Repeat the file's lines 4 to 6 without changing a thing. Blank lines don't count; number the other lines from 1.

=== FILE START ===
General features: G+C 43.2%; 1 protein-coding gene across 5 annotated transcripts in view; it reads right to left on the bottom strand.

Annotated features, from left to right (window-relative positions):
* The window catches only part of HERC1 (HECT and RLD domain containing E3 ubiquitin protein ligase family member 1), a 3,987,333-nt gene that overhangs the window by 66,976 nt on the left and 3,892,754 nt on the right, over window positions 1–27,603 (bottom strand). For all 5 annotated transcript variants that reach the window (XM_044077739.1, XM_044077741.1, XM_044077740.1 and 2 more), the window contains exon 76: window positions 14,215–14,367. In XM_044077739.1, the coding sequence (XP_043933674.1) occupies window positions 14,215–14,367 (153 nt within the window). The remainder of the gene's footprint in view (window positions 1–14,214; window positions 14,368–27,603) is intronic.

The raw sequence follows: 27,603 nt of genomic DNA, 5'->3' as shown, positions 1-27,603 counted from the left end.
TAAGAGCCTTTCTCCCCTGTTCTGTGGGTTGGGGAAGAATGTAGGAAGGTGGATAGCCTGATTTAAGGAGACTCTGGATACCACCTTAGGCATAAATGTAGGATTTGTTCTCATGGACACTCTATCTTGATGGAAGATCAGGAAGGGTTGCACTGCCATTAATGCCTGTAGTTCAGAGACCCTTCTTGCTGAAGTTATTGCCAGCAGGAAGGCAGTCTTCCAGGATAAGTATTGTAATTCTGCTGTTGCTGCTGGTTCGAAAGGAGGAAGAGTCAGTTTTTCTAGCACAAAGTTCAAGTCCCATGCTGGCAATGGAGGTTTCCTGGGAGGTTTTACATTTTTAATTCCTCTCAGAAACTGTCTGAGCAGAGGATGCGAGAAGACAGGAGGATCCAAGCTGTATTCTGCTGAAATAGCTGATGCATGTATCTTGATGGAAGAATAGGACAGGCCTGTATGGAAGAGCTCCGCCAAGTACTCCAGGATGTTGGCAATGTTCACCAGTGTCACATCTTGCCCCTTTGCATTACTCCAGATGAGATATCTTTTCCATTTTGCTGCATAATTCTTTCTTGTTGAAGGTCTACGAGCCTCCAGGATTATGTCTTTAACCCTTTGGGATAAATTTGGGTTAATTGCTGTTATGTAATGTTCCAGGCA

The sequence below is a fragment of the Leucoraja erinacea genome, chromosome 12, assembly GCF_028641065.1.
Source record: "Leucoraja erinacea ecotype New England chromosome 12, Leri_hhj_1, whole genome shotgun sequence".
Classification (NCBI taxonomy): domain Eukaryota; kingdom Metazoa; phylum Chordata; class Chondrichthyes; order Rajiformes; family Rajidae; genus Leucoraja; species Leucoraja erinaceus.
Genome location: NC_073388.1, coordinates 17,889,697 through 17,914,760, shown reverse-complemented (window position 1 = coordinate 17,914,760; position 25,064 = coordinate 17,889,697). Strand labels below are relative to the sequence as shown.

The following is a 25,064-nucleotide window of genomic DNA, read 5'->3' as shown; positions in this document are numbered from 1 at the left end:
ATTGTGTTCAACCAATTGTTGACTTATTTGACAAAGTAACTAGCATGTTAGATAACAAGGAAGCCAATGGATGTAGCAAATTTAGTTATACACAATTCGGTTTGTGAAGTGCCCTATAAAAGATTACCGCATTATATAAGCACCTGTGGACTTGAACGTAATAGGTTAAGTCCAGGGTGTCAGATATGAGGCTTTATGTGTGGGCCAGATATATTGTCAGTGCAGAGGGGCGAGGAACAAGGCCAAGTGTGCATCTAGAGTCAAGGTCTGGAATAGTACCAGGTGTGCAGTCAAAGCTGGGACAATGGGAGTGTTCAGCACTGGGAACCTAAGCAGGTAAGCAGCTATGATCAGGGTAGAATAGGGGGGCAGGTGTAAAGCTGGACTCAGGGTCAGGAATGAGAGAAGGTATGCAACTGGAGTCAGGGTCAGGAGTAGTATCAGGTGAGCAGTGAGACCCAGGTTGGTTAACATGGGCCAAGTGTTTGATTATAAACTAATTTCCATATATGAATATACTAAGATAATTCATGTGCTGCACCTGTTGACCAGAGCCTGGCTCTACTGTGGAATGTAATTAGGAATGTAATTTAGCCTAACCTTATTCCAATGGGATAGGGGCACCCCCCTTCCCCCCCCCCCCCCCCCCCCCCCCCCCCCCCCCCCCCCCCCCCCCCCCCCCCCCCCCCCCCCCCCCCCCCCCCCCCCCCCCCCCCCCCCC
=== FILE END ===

The raw sequence follows: 27,603 nt of genomic DNA, 5'->3' as shown, positions 1-27,603 counted from the left end.
TAAGAGCCTTTCTCCCCTGTTCTGTGGGTTGGGGAAGAATGTAGGAAGGTGGATAGCCTGATTTAAGGAGACTCTGGATACCACCTTAGGCATAAATGTAGGATTTGTTCTCATGGACACTCTATCTTGATGGAAGATCAGGAAGGGTTGCACTGCCATTAATGCCTGTAGTTCAGAGACCCTTCTTGCTGAAGTTATTGCCAGCAGGAAGGCAGTCTTCCAGGATAAGTATTGTAATTCTGCTGTTGCTGCTGGTTCGAAAGGAGGAAGAGTCAGTTTTTCTAGCACAAAGTTCAAGTCCCATGCTGGCAATGGAGGTTTCCTGGGAGGTTTTACATTTTTAATTCCTCTCAGAAACTGTCTGAGCAGAGGATGCGAGAAGACAGGAGGATCCAAGCTGTATTCTGCTGAAATAGCTGATGCATGTATCTTGATGGAAGAATAGGACAGGCCTGTATGGAAGAGCTCCGCCAAGTACTCCAGGATGTTGGCAATGTTCACCAGTGTCACATCTTGCCCCTTTGCATTACTCCAGATGAGATATCTTTTCCATTTTGCTGCATAATTCTTTCTTGTTGAAGGTCTACGAGCCTCCAGGATTATGTCTTTAACCCTTTGGGATAAATTTGGGTTAATTGCTGTTATGTAATGTTCCAGGCA

The sequence below is a fragment of the Leucoraja erinacea genome, chromosome 12, assembly GCF_028641065.1.